While Bork’s defeat was orchestrated by the Democrats, it should be noted that six Republicans also voted against him. Sen. John Warner (R-Va.), for his part, concluded that Bork lacked “the record of compassion, sensitivity, understanding of the pleas of the people to allow him to sit on the highest court in the land.” . He said the file was incomplete “as to the character of this man, the volatility of his previous career”. So, to the extent that Bork received unfair scrutiny, a sizable number of Republicans agreed that he was unfit.

Thomas was the last African American to be nominated to the Supreme Court, and his hearings quickly turned into chaos following Anita Hill’s sexual misconduct allegations. Republicans quickly rallied around Thomas and offered all sorts of explanations for Hill’s allegation, including that she was delusional and suffered from “erotomania”, and that she could have based her story on previous writings. . While Republicans cried foul over Thomas’ treatment, some liberals also criticized President Biden – who was then chairman of the Judiciary Committee – for allowing the show to go on the way it did.

The Kavanaugh auditions were, in some ways, a replay of Thomas, except this time in the context of the #MeToo movement. Cruz said Monday it was “one of the lowest moments in the history of this committee.”

But when Ford’s allegation surfaced, several Republicans called them worthy of scrutiny, including Cruz. “These allegations are serious and deserve to be treated with respect,” Cruz said. “The allegations presented to the Senate Judiciary Committee last week are serious,” said Sen. James Lankford (R-Okla.). Sensible moderates Jeff Flake (R-Arizona), Lisa Murkowski (R-Alaska) and Susan Collins (R-Maine) ultimately withheld a vote on Kavanaugh so the FBI could conduct an examination, after which the three ended up vote for him.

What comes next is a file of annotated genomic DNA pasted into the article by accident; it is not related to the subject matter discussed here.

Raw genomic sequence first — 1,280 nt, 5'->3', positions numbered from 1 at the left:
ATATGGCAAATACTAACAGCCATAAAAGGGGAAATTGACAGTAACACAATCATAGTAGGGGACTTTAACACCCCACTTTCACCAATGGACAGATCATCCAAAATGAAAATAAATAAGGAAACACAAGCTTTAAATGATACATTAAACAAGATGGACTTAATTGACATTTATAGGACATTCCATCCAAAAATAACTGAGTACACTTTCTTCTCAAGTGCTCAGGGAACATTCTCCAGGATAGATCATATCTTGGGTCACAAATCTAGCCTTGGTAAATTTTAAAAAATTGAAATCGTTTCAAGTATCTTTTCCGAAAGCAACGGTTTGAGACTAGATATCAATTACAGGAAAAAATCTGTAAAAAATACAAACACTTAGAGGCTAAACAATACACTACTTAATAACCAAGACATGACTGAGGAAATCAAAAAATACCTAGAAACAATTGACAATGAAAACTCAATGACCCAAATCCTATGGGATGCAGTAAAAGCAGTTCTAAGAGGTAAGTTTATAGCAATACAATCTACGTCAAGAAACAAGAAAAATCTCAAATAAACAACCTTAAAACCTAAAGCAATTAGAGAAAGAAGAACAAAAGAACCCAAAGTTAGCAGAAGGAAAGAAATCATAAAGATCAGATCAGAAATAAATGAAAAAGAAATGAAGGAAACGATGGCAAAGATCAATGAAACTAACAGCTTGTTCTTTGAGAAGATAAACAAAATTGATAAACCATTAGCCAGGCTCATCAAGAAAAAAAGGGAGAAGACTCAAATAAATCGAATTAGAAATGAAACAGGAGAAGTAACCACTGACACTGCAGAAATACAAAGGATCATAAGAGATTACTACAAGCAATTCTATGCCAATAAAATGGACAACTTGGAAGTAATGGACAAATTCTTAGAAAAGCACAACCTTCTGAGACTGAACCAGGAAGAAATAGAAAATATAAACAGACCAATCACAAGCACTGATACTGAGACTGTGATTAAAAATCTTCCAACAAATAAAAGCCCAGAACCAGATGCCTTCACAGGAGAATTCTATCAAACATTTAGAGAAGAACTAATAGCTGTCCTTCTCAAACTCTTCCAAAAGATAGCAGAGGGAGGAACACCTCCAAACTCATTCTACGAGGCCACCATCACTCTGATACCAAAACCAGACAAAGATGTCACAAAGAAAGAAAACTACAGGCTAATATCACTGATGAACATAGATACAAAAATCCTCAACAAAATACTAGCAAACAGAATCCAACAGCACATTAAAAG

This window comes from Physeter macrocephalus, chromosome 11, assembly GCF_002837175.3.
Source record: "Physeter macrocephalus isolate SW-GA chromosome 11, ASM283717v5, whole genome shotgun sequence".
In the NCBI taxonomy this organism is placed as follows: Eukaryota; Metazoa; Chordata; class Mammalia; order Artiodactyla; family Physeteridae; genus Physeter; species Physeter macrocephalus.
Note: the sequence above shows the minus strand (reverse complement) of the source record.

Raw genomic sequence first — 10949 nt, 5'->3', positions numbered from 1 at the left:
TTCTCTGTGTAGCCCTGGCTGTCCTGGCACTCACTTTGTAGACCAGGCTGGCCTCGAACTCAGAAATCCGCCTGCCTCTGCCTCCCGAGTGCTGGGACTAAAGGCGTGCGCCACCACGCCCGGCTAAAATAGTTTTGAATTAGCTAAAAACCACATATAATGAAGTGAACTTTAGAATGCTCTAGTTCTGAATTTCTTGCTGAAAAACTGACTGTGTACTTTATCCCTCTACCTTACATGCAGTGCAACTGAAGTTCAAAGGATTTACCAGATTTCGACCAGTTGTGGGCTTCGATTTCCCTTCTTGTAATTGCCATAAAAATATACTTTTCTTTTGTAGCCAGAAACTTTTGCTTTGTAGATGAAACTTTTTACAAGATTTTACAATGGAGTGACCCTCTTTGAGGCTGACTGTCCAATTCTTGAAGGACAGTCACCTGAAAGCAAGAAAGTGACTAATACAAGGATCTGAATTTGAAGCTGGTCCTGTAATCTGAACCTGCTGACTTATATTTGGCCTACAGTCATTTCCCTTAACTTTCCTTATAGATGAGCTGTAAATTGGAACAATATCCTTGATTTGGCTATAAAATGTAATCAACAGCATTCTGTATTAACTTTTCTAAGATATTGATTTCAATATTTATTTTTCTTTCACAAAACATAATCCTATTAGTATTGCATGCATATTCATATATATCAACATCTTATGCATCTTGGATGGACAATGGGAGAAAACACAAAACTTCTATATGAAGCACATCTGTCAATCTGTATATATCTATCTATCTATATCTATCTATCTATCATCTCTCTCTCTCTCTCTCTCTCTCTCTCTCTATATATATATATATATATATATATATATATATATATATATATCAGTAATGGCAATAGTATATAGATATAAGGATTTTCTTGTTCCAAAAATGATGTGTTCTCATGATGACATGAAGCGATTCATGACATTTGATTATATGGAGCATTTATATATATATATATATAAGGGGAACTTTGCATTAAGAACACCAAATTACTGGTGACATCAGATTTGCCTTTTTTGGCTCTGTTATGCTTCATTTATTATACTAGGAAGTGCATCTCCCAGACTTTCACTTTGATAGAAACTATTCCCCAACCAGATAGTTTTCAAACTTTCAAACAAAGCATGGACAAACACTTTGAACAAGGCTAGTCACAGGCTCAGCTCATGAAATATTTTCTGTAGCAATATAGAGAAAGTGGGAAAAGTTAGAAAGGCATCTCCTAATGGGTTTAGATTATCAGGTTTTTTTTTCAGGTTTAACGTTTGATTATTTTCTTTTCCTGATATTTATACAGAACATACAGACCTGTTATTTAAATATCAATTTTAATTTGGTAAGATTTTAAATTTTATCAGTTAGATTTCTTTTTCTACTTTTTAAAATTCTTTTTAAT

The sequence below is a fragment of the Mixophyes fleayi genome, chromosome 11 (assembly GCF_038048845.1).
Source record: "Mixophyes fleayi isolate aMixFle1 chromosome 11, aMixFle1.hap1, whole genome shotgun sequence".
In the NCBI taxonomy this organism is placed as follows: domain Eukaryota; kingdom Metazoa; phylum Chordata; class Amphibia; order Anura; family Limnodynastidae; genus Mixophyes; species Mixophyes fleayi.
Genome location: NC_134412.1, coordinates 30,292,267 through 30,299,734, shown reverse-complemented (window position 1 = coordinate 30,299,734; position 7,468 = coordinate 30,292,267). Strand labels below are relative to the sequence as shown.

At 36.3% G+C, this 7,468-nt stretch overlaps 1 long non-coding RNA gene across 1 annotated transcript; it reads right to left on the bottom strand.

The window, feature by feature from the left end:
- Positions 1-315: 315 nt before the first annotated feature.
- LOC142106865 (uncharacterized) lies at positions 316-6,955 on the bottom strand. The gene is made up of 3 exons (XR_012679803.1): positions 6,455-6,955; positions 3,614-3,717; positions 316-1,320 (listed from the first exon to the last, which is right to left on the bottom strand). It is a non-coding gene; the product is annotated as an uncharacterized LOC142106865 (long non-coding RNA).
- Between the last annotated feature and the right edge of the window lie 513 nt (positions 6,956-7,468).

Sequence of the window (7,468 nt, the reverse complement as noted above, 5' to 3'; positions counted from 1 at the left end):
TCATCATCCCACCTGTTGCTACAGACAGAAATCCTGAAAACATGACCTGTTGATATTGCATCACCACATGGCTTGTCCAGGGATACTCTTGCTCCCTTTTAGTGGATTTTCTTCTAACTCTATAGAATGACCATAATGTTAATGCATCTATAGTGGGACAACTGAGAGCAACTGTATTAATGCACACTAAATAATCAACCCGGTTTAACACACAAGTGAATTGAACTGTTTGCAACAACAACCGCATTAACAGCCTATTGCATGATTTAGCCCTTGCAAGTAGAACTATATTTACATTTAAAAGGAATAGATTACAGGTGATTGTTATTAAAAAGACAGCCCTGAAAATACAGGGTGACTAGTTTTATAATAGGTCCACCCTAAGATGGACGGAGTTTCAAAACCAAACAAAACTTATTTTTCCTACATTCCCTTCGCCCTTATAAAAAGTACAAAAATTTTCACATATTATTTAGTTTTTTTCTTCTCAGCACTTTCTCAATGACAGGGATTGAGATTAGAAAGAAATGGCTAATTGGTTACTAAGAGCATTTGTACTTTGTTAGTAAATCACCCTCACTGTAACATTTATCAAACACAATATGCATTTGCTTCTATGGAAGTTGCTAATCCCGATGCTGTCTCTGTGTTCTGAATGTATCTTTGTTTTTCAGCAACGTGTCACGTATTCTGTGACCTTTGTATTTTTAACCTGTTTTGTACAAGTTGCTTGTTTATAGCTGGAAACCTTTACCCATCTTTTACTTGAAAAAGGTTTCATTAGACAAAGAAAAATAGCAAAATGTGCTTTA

Of course, just because Republicans agreed the allegations were serious doesn’t mean they endorsed the Democrats’ handling of them. Sen. Charles E. Grassley (R-Iowa) finally concluded, “The revelation of last-minute allegations tested the committee in many ways. But these investigative efforts rose to the occasion and were essential in helping us get to the truth.

A final nomination Republicans highlighted on Monday and Tuesday was Barrett’s in 2020. Sen. Marsha Blackburn (R-Tenn.) referenced “Judge Barrett, who was asked about her faith and whether it made her fit at the court. Graham also alluded to it, telling Jackson on Monday that “there will be no question about where you go to church, what type of group you belong to, how you decide to raising your children, on what you believe in, how you believe in God.”

On Tuesday, however, Graham did indeed ask Jackson about his faith and strength – “On a scale of 1 to 10, how faithful would you say you are, in terms of religion?” — as part of Barrett’s alleged mistreatment.

Barrett’s scrutiny actually stemmed not from his Supreme Court hearing, but from his previous appeals court hearing in 2017 — and Democrats backed it down significantly in 2020. In 2017, some had expressed concerns about how Barrett’s devout Catholicism would inform his judgments, with Senator Dianne Feinstein (D-California) sadly telling Barrett that “dogma lives loudly within you, and it’s concerning…”

As we wrote in 2020, however, despite repeated attempts by the GOP to raise this issue during Barrett’s hearings, Democrats have actually done very little to exploit it:

In fact, the words “religion,” “Catholic,” “Christian” and “faith” were mentioned in connection with religious matters about 80 times during two days of Q&A sessions with Barrett. Republicans and Barrett represented 75 of them; Democrats, only five.

Among the few times Democrats have invoked faith, they have praised Barrett for hers or sought to shield themselves from the perception that they might raise her as an issue.

The Democrats’ decision to relax may have been a tacit acknowledgment that they had gone too far last time, but there was a noticeable course correction when the stage was bigger.